*Wow, has Mike Tyson gone through some changes.
He’s anything but the once loathed and feared human fighting machine he used to be. Now at 45 he’s morphed into a … what, a comedian/actor/storyteller … who finds it both therapeutic and financially lucrative to talk about a time gone by, when he held the world in his hands with his wild and crazy ways.
Well, that was then. Saturday night Tyson debuted his one-man show, “Mike Tyson: Undisputed Truth” at the MGM Grand in Las Vegas.
Tim Dahlberg of the Associated Press was there to witness the event and filed this report/essay:
*The urge struck me about halfway through Mike Tyson’s latest adventure, just after he told the audience about how his mother loved the bottle more than she loved him.
Or maybe it was when the big video screens showed a young Tyson serving as a pallbearer for Cus D’Amato, the man who molded his boxing career and the only man he really loved.
The former baddest man on the planet once made opponents and anyone who came into his path shake with fear. On this night, though, it was all I could do not to run up on stage and give him a big hug.
Surely a lot of those gathered in a hotel theater just down the hall from where Tyson had some of his biggest fights felt the same way. How could they not after watching him bare his soul for assorted VIP’s and anyone willing to pay $117.49 to hear his story?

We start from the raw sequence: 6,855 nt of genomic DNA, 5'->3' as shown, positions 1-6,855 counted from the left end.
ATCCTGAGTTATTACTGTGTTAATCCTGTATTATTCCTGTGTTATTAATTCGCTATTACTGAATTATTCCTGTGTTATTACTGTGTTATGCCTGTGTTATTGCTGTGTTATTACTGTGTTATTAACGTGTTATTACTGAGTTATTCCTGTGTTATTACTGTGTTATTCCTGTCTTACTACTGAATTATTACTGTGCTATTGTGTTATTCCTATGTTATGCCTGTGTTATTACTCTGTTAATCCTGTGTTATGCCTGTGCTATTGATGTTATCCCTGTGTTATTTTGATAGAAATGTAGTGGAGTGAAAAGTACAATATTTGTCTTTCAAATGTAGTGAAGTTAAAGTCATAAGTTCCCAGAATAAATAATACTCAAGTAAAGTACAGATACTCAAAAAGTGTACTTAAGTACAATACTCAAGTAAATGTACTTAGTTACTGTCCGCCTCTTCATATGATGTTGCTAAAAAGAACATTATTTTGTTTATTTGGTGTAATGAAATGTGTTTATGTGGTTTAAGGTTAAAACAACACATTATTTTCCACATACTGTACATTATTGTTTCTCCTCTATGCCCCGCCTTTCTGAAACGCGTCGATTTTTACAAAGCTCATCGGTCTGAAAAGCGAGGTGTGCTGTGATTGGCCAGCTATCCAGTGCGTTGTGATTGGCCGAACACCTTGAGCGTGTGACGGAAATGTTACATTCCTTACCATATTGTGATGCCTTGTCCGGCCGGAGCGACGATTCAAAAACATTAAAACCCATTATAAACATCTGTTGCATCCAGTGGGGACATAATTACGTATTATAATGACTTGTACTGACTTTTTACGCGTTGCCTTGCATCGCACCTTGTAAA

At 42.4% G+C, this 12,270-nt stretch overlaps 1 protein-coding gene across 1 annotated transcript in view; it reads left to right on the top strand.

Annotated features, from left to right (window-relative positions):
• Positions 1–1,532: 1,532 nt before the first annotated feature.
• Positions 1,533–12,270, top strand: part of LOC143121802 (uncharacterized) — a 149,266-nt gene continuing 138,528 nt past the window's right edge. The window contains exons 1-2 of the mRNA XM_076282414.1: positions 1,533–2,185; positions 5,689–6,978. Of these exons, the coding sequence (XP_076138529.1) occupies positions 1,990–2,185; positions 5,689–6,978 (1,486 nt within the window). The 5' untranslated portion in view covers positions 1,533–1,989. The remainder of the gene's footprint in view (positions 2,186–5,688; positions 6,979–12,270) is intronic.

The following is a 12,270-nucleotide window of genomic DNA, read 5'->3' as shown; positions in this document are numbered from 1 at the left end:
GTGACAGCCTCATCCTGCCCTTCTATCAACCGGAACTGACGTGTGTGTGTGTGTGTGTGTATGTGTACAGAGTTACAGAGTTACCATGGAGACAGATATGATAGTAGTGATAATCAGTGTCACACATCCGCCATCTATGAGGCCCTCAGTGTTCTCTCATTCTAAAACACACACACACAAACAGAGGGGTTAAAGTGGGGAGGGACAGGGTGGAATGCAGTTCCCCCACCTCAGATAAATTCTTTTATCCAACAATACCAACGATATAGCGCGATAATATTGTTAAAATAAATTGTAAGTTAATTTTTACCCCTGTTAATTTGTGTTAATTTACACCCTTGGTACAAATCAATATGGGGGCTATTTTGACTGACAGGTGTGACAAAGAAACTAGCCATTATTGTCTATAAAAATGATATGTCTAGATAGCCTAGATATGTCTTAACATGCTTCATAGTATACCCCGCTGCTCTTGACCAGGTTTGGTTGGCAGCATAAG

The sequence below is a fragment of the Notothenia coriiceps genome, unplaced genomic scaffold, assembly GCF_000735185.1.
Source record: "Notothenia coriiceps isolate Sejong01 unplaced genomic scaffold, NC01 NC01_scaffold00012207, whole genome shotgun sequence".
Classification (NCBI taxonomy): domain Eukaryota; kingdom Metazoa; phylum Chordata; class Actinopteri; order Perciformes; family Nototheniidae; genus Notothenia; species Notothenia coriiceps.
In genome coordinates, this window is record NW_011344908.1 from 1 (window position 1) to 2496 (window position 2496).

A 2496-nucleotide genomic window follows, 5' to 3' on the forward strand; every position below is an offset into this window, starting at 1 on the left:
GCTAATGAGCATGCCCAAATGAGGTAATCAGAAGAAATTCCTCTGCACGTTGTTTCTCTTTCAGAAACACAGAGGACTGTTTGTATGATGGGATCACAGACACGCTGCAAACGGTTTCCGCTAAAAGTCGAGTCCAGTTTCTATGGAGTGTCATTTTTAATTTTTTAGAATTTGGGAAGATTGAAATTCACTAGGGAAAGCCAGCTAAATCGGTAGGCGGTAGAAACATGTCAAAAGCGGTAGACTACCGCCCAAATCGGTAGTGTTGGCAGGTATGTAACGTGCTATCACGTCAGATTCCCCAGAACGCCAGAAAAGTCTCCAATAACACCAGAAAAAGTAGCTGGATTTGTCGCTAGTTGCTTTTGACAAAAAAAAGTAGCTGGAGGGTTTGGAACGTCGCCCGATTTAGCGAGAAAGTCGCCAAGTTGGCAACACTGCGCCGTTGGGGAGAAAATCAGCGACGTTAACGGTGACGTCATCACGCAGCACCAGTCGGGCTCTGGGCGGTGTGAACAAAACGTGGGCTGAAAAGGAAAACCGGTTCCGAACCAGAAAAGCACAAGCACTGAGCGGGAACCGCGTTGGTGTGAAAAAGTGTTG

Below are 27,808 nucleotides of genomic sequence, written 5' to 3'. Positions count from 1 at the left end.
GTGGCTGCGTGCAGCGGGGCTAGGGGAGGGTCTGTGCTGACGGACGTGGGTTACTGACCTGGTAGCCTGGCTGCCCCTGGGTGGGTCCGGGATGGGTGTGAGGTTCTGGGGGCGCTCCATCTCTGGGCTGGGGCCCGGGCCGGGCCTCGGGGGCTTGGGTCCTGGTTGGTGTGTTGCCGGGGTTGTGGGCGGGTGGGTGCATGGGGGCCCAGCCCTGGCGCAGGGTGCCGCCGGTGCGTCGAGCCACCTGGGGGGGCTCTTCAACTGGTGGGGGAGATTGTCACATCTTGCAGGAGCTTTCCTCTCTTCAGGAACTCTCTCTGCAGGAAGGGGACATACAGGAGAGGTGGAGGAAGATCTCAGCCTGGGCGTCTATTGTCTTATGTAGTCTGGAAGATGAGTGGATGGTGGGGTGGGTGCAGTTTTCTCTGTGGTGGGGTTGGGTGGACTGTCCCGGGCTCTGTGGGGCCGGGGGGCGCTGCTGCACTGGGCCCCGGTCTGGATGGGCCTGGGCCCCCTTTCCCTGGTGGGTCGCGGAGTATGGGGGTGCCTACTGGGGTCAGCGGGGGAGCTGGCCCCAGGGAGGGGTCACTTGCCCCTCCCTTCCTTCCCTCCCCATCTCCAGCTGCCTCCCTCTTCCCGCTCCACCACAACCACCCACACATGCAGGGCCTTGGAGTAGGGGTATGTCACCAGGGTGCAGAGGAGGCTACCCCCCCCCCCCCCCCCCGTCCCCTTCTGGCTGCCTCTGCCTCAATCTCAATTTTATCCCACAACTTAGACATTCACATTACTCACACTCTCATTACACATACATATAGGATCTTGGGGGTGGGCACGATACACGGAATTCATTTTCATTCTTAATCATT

It was billed as “Mike Tyson: Undisputed Truth” and there’s still time to catch it if you have the cash and can get to the MGM Grand hotel before Wednesday’s final performance. Beware, though, because this is more about Tyson’s greatest misses than it is about his greatest hits.
“Many of you wondered what the hell Mike Tyson was going to do on stage tonight,” Tyson said at the beginning of the show. “I was wondering the same thing.”
Actually, I had a good idea because I’ve been listening to it for years. So did Tyson, because the show is mostly scripted — credit is given to wife Kiki — and he knows the subject material because he’s lived it.
That he’s still alive at the age of 45 after all that living is remarkable enough, a fact Tyson himself acknowledged on stage. Any combination of the women, the fights, the drinking and the heavy cocaine use could have done him in at any time.
“I’m coked up and fat,” he said at one point, gazing up at a Los Angeles police booking shot of himself on the video screen. “I’m a fat cokehead.”
Read/learn MORE at Yahoo News.